Trademark opposition

Trademark opposition aims to ensure fairness and transparency of the trademark registration process, and to protect the rights and interests of authentic right holders. There are generally two types of opposition applications: one is the oppositions made on absolute grounds (eg violation of laws and regulations, maliciousness, lack of distinctiveness, etc.), in that case anyone can file an opposition; the other one is the oppositions raised on relative grounds (eg identical or similar products, squatting of trademark registration, trade name rights, name rights, portrait rights and copyrights, etc.), in that case only interested parties can mount opposition. In most cases, oppositions are made on relative grounds.

An essential prerequisite for whether the Trademark Office will accept the opposition on relative grounds you filed is that you must be an interested party. Generally, there are three situations where one may be regarded as an interested party of a trademark. The first type is prior right holders with the same or similar prior trademark (including famous trademarks, geographical indications, prior trademarks of connected products or services under a different category); the second type is interested parties who infringes copyright, name right, trade name right, portrait right, and design patent right, etc; the third type concerns applicants who squat trademarks of others, and can amount to a substantive squatting relationship.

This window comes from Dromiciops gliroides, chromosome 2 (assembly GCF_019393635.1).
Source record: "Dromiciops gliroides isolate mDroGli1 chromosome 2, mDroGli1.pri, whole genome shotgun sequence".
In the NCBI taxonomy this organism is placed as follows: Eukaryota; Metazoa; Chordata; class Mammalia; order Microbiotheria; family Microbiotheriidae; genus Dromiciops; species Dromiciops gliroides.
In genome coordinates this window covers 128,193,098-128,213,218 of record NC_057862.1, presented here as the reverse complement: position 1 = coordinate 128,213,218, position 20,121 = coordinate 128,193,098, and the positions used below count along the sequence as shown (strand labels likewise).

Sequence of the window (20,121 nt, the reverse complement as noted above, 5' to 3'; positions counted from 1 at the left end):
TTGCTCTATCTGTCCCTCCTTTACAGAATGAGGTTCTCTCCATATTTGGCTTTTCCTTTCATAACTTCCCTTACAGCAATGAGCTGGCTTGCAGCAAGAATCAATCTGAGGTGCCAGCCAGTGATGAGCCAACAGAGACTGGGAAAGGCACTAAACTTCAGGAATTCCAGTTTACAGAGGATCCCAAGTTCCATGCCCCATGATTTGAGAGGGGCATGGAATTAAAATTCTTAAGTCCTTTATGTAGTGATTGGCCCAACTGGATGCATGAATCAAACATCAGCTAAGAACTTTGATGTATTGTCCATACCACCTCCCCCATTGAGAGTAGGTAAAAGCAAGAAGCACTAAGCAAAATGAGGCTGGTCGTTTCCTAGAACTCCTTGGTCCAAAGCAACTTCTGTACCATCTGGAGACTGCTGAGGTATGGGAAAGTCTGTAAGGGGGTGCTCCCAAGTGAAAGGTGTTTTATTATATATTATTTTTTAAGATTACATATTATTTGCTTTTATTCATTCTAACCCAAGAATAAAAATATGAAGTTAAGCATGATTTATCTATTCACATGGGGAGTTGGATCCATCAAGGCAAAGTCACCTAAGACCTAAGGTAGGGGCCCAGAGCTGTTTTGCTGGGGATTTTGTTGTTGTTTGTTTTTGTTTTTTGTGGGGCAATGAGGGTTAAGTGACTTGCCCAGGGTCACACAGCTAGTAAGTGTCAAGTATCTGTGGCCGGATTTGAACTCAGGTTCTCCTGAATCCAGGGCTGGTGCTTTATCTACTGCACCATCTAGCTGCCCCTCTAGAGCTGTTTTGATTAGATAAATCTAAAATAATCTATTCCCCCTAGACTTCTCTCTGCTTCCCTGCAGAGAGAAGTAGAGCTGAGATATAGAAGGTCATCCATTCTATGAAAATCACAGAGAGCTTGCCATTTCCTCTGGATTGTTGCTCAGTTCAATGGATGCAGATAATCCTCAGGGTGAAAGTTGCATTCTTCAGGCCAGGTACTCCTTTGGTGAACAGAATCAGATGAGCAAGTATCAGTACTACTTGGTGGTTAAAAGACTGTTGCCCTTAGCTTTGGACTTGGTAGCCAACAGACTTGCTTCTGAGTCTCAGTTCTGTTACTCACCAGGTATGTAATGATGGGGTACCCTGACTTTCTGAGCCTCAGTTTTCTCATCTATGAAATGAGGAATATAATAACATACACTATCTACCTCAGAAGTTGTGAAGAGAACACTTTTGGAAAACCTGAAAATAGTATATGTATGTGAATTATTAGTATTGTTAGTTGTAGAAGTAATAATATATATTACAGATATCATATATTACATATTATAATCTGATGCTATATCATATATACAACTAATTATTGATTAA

To satisfy the prerequisite of being an interested party, the next stage is important, which is to sort out and collect the exact reasons for your opposition. This is also a key step for your successful opposition. It can be said that the more organized and the clear your reasons, the greater the chance of success. Under normal circumstances, the success rate of opposition is higher if the following four situations are proved:

  1. Your trademark and the trademark you opposed to share the same sales channels and the same consumer group, and the co-existence of both trademarks in the market at the same time will cause confusion to the public;
  2. Your copyright or design patent rights are infringed;
  3. Your product enjoys a substantial reputation (unlike famous trademarks, reputation refers to the extent your product is known to a certain population in a certain area);
  1. Substantive squatting of trademark (by your agents, partners, suppliers, manufacturers, relatives, etc.)

After submitting your collated materials to the Trademark Office, it will determine whether to allow your opposition after a 12-month examination (in special cases it can be extended by 6 months).

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